Haemanthus coccineus

Haemanthus coccineus is found on coastal scrub and rocky slopes in a wide distribution, from the western edge of the Eastern Cape (transitional rainfall patterns), westwards through the winter rainfall region of the Western Cape and up to the arid regions of Namaqualand and Namibia. This is an enormous range of 2000+ kilometers and climate variation! Because of that, there are many forms of the species. The flower stems can be reddish, or blotched with red and the leaves have varying degrees of stripes and dots on the underside. The species flowers in autumn before the leaves appear and the flowers are very similar to Haemanthus sanguineus although the leaves are generally not adpressed. This species is one of the most commonly cultivated species of the genus. It requires a well drained medium, full sun, good water during the growing season, and a dry summer rest.

Photos 1-4 were taken by Cameron McMaster showing the flowers, the fruit, and leaves photographed in the Overberg. Photo 5 of the leaves was taken by Mary Sue Ittner near Bainskloof September 2006. Photo 6 from Alan Horstmann shows the seeds.

Haemanthus coccineus, Cameron McMasterHaemanthus coccineus, Napier, Cameron McMasterHaemanthus coccineus fruit, Cameron McMasterHaemanthus coccineus leaves, Cameron McMasterHaemanthus coccineus leaves, Mary Sue IttnerHaemanthus coccineus seeds, Alan Horstmann

Photo 1 is of a plant grown and photographed by Doug Westfall. This view shows the beautifully marked stem of this clone. This one blooms faithfully every year. It produces a large number of seeds every second year. Photo 2 is from Lyn Edwards. Photo 3 by Angelo Porcelli shows a hidden feature of this species, the nicely marked underside leaves in some forms. Note that these seedlings show tiny hairs too, a trait lost on adult plants. Photos 4-6 were taken by Nhu Nguyen. Photo 5 shows beautiful spotted markings on the peduncle of this form. Photo 6 shows a different form with giant leaves. Note that there are ice crystals on the leaves. This was due to light frost (-2 °C for about 6 hours) and once the ice melted away, the leaves returns to normal.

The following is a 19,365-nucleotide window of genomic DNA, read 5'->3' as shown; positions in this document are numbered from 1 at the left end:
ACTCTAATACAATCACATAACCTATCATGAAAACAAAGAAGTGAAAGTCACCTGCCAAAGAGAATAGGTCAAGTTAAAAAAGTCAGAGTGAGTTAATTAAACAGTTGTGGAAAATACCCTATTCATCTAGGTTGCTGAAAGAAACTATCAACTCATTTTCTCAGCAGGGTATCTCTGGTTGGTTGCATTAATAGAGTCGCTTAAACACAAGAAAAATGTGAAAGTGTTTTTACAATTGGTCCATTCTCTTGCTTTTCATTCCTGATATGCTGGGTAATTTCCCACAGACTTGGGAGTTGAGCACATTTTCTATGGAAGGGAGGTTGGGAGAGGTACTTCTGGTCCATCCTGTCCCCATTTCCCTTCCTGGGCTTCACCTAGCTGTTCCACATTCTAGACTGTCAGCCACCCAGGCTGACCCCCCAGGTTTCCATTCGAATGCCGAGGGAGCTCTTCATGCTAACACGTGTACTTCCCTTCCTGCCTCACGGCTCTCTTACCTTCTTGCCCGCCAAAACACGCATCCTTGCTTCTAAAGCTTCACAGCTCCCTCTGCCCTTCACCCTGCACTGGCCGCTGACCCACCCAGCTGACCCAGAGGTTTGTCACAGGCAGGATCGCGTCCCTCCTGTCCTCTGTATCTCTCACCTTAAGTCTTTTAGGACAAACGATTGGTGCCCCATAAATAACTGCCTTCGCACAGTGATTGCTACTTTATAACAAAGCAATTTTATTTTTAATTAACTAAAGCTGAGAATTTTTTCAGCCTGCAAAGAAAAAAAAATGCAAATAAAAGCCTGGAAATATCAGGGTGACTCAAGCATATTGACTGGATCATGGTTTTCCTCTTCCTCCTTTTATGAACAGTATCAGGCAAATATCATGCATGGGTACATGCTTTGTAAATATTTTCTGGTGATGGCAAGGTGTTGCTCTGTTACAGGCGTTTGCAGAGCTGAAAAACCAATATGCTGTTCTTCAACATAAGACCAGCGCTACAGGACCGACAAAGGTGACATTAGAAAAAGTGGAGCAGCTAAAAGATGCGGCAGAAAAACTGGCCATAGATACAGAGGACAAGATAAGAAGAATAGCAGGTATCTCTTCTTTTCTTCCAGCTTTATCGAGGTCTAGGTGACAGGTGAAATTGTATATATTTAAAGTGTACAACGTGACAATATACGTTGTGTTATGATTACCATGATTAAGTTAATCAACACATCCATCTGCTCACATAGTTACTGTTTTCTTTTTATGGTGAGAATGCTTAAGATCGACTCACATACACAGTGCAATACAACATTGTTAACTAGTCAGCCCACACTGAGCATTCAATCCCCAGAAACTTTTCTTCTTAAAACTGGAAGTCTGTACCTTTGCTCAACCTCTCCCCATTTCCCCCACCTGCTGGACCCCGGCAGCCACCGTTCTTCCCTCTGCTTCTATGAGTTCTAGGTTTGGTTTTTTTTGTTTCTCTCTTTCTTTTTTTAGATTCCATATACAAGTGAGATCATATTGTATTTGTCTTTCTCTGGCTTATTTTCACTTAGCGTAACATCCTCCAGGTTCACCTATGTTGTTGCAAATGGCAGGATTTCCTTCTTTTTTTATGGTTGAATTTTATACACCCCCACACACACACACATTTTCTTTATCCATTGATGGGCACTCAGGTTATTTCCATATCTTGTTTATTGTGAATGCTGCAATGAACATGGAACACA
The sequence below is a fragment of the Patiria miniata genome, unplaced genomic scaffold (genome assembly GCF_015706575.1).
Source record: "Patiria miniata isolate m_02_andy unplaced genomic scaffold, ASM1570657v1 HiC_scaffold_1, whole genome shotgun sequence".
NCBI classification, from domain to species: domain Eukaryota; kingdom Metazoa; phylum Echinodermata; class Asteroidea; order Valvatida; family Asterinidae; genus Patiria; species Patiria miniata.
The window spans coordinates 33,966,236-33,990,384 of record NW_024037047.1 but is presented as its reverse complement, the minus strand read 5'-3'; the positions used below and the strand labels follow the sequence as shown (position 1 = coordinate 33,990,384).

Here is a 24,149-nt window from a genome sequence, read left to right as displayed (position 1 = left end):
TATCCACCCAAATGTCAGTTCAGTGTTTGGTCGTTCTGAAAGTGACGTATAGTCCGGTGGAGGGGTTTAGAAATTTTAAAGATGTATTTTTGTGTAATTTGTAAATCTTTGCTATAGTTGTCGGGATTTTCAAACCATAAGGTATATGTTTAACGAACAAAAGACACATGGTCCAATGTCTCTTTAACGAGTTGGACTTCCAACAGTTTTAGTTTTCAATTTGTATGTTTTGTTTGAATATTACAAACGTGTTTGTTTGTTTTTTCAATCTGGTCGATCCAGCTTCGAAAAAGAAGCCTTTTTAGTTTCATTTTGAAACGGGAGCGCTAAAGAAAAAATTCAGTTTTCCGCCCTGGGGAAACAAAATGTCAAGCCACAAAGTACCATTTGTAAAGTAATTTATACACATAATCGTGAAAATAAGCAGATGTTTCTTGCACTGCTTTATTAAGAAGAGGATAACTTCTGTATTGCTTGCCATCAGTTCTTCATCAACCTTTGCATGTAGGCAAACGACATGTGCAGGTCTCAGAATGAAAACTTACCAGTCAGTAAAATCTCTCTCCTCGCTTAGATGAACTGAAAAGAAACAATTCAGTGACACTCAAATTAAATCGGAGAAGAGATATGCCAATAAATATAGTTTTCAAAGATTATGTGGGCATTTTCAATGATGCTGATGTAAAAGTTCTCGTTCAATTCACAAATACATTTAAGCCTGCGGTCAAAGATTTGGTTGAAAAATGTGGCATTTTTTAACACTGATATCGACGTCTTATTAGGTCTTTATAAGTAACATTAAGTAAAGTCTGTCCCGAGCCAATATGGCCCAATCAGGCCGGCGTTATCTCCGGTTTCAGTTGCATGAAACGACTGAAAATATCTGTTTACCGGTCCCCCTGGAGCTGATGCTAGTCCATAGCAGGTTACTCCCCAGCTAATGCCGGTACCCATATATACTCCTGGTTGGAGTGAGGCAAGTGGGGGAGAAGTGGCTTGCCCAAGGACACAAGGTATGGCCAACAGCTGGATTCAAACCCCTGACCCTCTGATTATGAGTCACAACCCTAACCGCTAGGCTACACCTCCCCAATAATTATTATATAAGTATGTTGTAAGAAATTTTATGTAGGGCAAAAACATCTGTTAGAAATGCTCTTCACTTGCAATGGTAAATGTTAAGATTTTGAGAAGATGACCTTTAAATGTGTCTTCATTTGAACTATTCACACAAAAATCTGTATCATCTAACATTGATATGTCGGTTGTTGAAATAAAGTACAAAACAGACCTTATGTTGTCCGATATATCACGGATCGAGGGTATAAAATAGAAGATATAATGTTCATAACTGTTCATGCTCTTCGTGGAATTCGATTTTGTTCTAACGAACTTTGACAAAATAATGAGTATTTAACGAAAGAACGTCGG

Haemanthus coccineus, Doug WestfallHaemanthus coccineus, Lyn EdwardsHaemanthus coccineus leaves, Angelo PorcelliHaemanthus coccineus, Nhu NguyenHaemanthus coccineus, peduncle, Nhu NguyenHaemanthus coccineus, Nhu Nguyen

The photos below were taken by Nhu Nguyen at the UC Botanical Garden showing various aspect of this beautiful form with glaucous blue leaves.

Haemanthus coccineus, UC Botanical Garden, Nhu NguyenHaemanthus coccineus, UC Botanical Garden, Nhu NguyenHaemanthus coccineus, UC Botanical Garden, Nhu NguyenHaemanthus coccineus, UC Botanical Garden, Nhu Nguyen

The photos below were taken by Nhu Nguyen. Photos 1-5 were taken at the Strybing Arboretum/San Francisco Botanical Garden. Photo 4 was taken at the Royal Botanic Garden, Edinburgh.

Haemanthus coccineus, Strybing Arboretum/San Francisco Botanical Garden, Nhu NguyenHaemanthus coccineus, Strybing Arboretum/San Francisco Botanical Garden, Nhu NguyenHaemanthus coccineus, Strybing Arboretum/San Francisco Botanical Garden, Nhu NguyenHaemanthus coccineus, Strybing Arboretum/San Francisco Botanical Garden, Nhu NguyenHaemanthus coccineus, Strybing Arboretum/San Francisco Botanical Garden, Nhu NguyenHaemanthus coccineus, Nhu Nguyen

Photos below by Nhu Nguyen and Jacob Uluwehi Knecht show a form from Lüderitz, Namibia. The leaves are a very bright green, uprightly arching, thick, and shiny with a recurving leaf margin. No markings are present on the leaf undersides. The leaves in the picture were photographed at only under half of the length they grow to each winter. Photos 3-4 show the inflorescence that developed in shady conditions.

Haemanthus coccineus ex Lüderitz, Namibia, Nhu NguyenHaemanthus coccineus ex Lüderitz, Namibia, Nhu NguyenHaemanthus coccineus ex Lüderitz, Namibia, Nhu NguyenHaemanthus coccineus ex Lüderitz, Namibia, Nhu NguyenHaemanthus sp. ex. Aus, Jacob Uluwehi KnechtHaemanthus sp. ex. Aus, Jacob Uluwehi Knecht

The photos below by Nhu Nguyen show the leaves, the typical spotting found in this species, and the inflorescence.

Haemanthus coccineus, Nhu NguyenHaemanthus coccineus, Nhu NguyenHaemanthus coccineus, Nhu Nguyen

Photos below show a form with particularly wide leaves from Cape Agulhas with a U.S. ten cent piece for scale (2 cm), grown by Jacob Uluwehi Knecht. The leaves look like H. sanguineus but the bulb shape belongs to the coccineus group.

Haemanthus coccineus, Jacob Uluwehi KnechtHaemanthus coccineus, Jacob Uluwehi Knecht

Bulb photo by Pontus Wallstén.

Haemanthus coccineus bulb, Pontus Wallstén

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Page last modified on March 27, 2014, at 06:29 PM